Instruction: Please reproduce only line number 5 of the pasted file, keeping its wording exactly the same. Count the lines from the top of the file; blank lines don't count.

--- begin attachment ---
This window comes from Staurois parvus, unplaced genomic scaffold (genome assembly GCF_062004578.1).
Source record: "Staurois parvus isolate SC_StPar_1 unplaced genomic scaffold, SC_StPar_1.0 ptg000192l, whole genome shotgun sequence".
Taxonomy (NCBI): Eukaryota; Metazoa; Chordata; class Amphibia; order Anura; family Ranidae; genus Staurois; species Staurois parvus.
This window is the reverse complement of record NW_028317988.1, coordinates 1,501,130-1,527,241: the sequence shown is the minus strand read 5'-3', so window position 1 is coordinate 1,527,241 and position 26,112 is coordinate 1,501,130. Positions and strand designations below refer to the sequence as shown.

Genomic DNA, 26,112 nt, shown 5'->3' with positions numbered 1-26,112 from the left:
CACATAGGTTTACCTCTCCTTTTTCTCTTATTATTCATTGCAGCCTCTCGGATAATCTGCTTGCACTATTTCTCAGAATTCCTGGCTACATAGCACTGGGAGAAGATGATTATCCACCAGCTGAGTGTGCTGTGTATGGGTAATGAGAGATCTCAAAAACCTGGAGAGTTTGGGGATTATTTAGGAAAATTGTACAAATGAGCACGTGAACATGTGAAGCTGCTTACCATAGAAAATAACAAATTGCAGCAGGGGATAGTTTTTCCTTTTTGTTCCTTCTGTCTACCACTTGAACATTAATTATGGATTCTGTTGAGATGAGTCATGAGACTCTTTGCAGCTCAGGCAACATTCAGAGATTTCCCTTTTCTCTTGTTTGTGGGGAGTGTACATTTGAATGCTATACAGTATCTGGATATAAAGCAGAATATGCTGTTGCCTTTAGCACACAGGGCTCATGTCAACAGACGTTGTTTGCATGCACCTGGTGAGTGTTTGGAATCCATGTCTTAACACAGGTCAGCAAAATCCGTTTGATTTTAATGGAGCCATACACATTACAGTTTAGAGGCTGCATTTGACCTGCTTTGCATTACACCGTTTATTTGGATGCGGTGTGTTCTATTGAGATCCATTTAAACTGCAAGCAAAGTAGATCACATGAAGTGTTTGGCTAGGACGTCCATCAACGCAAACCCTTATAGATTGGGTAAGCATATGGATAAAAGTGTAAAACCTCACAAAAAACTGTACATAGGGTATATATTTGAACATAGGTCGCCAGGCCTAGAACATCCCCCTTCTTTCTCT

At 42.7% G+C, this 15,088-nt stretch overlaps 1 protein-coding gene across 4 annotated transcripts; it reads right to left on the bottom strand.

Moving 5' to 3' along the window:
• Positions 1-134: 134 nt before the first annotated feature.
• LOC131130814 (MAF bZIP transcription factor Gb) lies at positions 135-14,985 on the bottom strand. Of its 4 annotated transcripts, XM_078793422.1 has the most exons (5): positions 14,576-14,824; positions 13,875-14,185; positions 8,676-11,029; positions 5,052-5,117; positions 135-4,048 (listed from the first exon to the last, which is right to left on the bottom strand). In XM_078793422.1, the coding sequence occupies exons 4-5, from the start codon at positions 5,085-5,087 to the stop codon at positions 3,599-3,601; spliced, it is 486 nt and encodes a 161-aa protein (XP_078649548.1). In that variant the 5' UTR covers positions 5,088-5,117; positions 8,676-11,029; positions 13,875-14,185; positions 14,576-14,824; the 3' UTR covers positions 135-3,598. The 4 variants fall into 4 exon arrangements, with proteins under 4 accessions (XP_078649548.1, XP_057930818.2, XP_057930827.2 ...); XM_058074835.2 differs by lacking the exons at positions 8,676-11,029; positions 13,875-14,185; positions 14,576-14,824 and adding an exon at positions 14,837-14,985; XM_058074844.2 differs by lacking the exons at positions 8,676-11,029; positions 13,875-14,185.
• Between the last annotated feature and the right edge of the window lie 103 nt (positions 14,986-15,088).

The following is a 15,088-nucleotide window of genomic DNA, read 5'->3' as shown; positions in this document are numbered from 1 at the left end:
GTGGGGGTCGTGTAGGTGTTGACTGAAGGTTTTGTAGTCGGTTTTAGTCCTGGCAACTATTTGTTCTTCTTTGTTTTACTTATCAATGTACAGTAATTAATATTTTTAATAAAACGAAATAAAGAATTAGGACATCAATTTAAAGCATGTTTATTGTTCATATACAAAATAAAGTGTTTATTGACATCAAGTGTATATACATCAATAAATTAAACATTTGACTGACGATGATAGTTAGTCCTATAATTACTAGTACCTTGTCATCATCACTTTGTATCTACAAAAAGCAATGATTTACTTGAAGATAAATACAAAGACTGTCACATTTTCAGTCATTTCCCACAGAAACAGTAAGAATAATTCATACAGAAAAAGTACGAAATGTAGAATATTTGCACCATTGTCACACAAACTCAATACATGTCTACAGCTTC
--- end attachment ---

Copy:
Genomic DNA, 26,112 nt, shown 5'->3' with positions numbered 1-26,112 from the left: